Gay Survivor of Clergy Abuse Writes Pope Francis “Pulled Me Out of the Grave”

Juan Carlos Cruz

The past week, Bondings 2.0 has marked the tenth anniversary of Pope Francis’ election with evaluations of the pope’s handling of LGBTQ+ issues, as well as relevant comments Francis made in interviews for the occasion. Today’s post concludes that coverage with links to other articles that may be of interest. (Our full coverage may be found at the bottom of this post.)

Juan Carlos Cruz, a survivor of clergy sexual abuse who is gay and became a confidant of Pope Francis, wrote about the pope’s impact on him and the church for the National Catholic ReporterCruz reflected on his first direct conversation with Francis in 2018:

“I wanted to speak for so many survivors that deserve the privilege I was given and will never have it, to tell him about so many who have died waiting, those who have committed suicide, and those who are not believed and continue begging for justice. I wanted to tell him about the plight of the LGBTQ community and the cruel rejection of many in the church. . .

“I do think he knows that there are millions around the world who have been touched by his love and love him back. I am not saying that he is perfect or that he has solved everything that needs to be solved, but who is and who does? He sincerely tries. I see it when he invites, cares and loves everyone.

“I know many don’t share how I feel and that is OK. My change in these years has been unbelievable. I was very lost. I felt unworthy. I was in terrible pain. I didn’t have much will to keep on living, let alone fight for others. Pope Francis pulled me out of the grave and I will be grateful forever. I have been given much and much will be demanded from me. I take that very seriously.”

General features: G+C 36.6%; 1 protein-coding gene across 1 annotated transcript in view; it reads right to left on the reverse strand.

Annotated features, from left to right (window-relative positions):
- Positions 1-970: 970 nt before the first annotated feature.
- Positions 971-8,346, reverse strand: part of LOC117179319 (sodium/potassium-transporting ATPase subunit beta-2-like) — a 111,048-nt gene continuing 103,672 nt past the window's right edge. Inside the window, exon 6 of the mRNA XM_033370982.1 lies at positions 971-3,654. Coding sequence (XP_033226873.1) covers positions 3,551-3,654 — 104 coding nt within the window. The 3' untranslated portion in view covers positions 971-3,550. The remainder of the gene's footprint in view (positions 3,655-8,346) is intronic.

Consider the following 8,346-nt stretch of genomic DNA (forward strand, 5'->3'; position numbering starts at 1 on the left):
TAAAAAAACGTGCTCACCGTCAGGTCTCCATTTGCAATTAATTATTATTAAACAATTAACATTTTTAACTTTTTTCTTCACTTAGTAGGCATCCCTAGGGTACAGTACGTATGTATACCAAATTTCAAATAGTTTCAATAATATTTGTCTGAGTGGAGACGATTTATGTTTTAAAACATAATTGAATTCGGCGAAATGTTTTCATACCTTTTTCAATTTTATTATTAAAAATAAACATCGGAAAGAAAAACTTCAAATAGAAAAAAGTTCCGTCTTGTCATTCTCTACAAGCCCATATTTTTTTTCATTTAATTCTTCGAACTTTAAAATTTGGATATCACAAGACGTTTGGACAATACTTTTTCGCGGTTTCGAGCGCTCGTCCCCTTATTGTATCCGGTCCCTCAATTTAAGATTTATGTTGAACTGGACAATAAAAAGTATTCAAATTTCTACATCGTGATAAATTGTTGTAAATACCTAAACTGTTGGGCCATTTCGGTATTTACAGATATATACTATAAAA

Christopher Lamb of The Tablet wrote about the Francis papacy through five phrases,  the final of which was “pastoral.” To highlight this point, Lamb pointed to the pope’s LGBTQ+ outreach:

“The pastoral heart of the pontificate underpins everything Francis does, from his interactions with world leaders (sometimes acting in their private meetings as a kind of confessor) to his desire for a field hospital Church. The pastoral focus is why this pope is so allergic to the Church being caught up in the culture wars or becoming bound up with political or worldly ideology. . .Francis’ approach to LGBTQ people is an example of where his pastoral focus has shifted the Church’s approach away from harsh legalism to a Gospel-based vision of seeing every person as a child of God.”

Lamb offered a more specific evaluation of the pope’s LGBTQ+ record for Bondings 2.0, which you can find here.

Michael O’Loughlin wrote a feature on how LGBTQ+ Catholics have responded to Pope Francis for America. Among the interviewees was Jenny Ansier, a transgender Catholic once involved with parish ministry who was later asked to withdraw from public roles:

“‘I’m happy that Pope Francis has some empathy for us,’ Ms. Ansier said. She said the pope’s comments about L.G.B.T. people generate news coverage which lead to conversations in the parish. But she points to her experience being barred from ministry as evidence that not much has actually changed on the ground. If she were able to meet Pope Francis, she would tell him how coming out as a trans woman empowered her to live her life as God intended.